Favored Weapon: Dagger

Fu Hsing was originally a magistrate named Yang Cheng, who served under a greedy and unjust Emperor. Yang Cheng fought against the Emperor’s severe taxes and saved the people from certain poverty and famine. As a reward for his efforts, Shang-ti raised him to the Celestial Bureaucracy as the Minister of Happiness. It is Fu Hsing’s job to make sure that every mortal receives his share of life’s joy, a task he enjoys immensely.Dogma: The Joybearer often takes it upon himself to approach mortals on behalf of the less fortunate. He might send an avatar or proxy to inform some noble warriors of an evil lord oppressing his people, or a farmer unfairly imprisoned. In this way, Fu Hsing can bring salvation to the less-fortunate and provide heroes with the chance to achieve glory.Clergy: The priesthood of the Joyful Magistrate travels in search of unfortunates to help and maintains a large number of churches throughout the land. These buildings will always open their doors to travelers in need and strive to provide them with enough to help them on their way. In order to remain open, churches of Fu Hsing will rarely allow a traveler to stay more than one night.

Kuan-ti

The Armored Lord, the Peace-Bringer, the Prophetic Warrior

Symbol: A black-winged chariot

Colors: Green and red

Home Plane: Valourhome on Amoria, the first layer of Elysium

Alignment: Neutral Good

Portfolio: War, diplomacy, protection of the weak, fortune-telling

Worshipers: Generals, rulers, and diplomats all keep Kuan-ti in their prayers hoping for victory and peace. In particularly war-torn times, worship of the Armored Lord increases as victimized peasants pray for peace.

Cleric Alignments: Lawful Good, Neutral Good, and Chaotic Good

Domains: Good, Knowledge, War

Favored Weapon: Longsword

Kuan-ti (sometimes spelled and pronounced “Huan-ti”) is a curious mixture of violence and peace. He is a war deity, but also utilizes fortune-telling to determine the impacts of decisions and victories. Most of the Armored Lord’s time is spent intervening to prevent wars from starting in the first place, he is a kind god whose chief motivation is the protection of the weak. When war is inevitable he uses his powers of divination and his immense wisdom to determine which side is most deserving of victory. Often, Kuan-ti will watch a war without tipping the scales to see which side fights more bravely and thus has a more righteous cause to fight for.Dogma: The Prophetic Warrior conducts himself as a model ruler. He is just and cautious with delicate situations, thinking of the common people before committing himself to anything. However, once his anger has been provoked, he is a ruthless and unforgiving enemy. Because of his foresight, Kuan-ti’s actions sometimes seem strange, but he always has a good reason and will go to great lengths to defeat evil.Clergy: The chief responsibility of Kuan-ti’s priests is to act as impartial diplomats between powerful lords. Though widely varied in tactics, all clerics of the Peace-Bringer share his desire for the victory of just causes. They use their divine spells and vast knowledge to discern the wisdom of their decisions. Shrines to Kuan-ti always will aid victims of war and have large rooms devoted to this process.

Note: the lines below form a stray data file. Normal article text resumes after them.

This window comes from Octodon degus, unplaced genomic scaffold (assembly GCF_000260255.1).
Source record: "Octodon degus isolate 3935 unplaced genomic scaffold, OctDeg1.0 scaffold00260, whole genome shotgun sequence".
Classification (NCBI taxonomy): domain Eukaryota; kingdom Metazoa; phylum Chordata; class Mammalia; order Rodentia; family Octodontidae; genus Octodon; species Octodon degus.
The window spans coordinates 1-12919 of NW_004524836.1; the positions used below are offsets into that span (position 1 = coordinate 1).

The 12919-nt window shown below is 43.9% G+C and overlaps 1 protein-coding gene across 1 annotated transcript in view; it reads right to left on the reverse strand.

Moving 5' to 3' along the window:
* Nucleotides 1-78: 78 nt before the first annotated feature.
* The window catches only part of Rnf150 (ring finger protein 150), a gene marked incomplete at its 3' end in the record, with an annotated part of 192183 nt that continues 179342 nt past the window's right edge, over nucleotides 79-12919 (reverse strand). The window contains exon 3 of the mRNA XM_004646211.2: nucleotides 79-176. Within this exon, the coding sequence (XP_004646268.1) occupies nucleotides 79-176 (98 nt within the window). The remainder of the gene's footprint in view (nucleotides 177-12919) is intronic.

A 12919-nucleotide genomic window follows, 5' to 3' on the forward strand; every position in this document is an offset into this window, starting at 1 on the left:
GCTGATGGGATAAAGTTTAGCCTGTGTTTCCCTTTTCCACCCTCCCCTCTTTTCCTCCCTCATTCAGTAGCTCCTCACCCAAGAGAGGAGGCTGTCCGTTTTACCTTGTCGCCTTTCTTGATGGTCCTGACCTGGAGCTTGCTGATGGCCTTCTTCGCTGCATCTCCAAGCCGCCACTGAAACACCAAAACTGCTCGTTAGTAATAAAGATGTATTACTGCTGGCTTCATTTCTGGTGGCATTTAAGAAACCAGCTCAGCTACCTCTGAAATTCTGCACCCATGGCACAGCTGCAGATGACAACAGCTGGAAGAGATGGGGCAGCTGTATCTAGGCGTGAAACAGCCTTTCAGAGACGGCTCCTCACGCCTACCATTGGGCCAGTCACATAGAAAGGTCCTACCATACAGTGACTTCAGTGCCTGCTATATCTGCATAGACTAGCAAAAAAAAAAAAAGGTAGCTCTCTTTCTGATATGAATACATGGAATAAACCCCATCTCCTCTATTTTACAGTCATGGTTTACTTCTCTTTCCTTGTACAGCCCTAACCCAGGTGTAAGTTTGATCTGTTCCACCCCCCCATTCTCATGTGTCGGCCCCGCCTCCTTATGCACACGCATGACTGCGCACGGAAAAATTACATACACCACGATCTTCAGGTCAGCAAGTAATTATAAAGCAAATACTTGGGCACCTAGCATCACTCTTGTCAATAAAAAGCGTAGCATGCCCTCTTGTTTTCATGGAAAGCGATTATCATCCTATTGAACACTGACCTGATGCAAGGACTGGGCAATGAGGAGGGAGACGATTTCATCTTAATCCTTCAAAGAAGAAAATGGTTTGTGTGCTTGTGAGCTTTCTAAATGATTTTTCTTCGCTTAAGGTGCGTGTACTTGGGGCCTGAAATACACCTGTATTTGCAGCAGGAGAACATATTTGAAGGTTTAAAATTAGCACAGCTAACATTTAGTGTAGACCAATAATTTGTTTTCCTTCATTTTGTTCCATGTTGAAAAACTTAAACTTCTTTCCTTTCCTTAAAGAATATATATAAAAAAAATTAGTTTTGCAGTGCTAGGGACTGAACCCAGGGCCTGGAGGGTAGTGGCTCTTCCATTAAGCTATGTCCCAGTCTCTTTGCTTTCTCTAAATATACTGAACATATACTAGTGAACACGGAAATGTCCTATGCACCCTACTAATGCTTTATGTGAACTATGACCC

Kuan Yin

Sung-Tzu-Niang-Niang “the Lady Who Brings Children”, the Great Mother

Symbol: Infant lying on a lotus flower

Color: White

Home Plane: The Lotus Garden on Solania, the fourth layer of Mount Celestia

Alignment: Lawful Good

Portfolio: Childbirth, mothers, healing, mercy

Worshippers: Most mothers maintain a shrine to Kuan Yin in their household, as do woman hoping to become pregnant. Households with sick family members may also erect a shrine.

Cleric Alignments: Lawful Neutral, Lawful Good, Neutral Good

Domains: Healing, Protection, Family

Favored Weapon: Staff

As the goddess of families, healing, and mercy itself, Kuan Yin is a rather popular deity and a forgiving patron. Many of her worshipers are only temporarily offering prayers, hoping for a newborn or the easing of a sick family member’s illness, but the Great Mother is understanding and is just as willing to help them as lifetime worshippers. Enough mothers, midwives, physicians, and people just looking for her blessings offer her regular prayers that she is hardly bereft of attention.

Dogma: The Lady is in charge of delivering the souls of newborn infants, and so has a personal hand in every birth. She also makes sterile women fertile if she feels that they deserve it. These women do not have to offer her constant, or any, prayers, but if they truly want children and are sincere in their intentions, she will take pity on them. Because she also oversees the distribution of mercy upon the Prime, Kuan Yin is more than willing to use her divine hand to save those she feels deserve help. Shipwrecked sailors who are earnest and friendly might be rescued by the Great Mother, or she may put in a good word with Liu for an honest, hard-working farmer. Any children placed in peril are sure to come under her immediate attention.

Clergy: The priests of the Lady serve as midwives, nurses, or healers, bringing help mercy to the needy and suffering. Sometimes, her clerics are simple travelers, wandering the land in search of individuals deserving of their goddess’s attentions. Other priests of the Great Mother serve as village leaders, acting as mothers to a whole community, as it were. Churches to Kuan Yin are rarely grand, but are usually placed where they will be seen by the most number of people, inspiring comfort and peace in whoever passes by.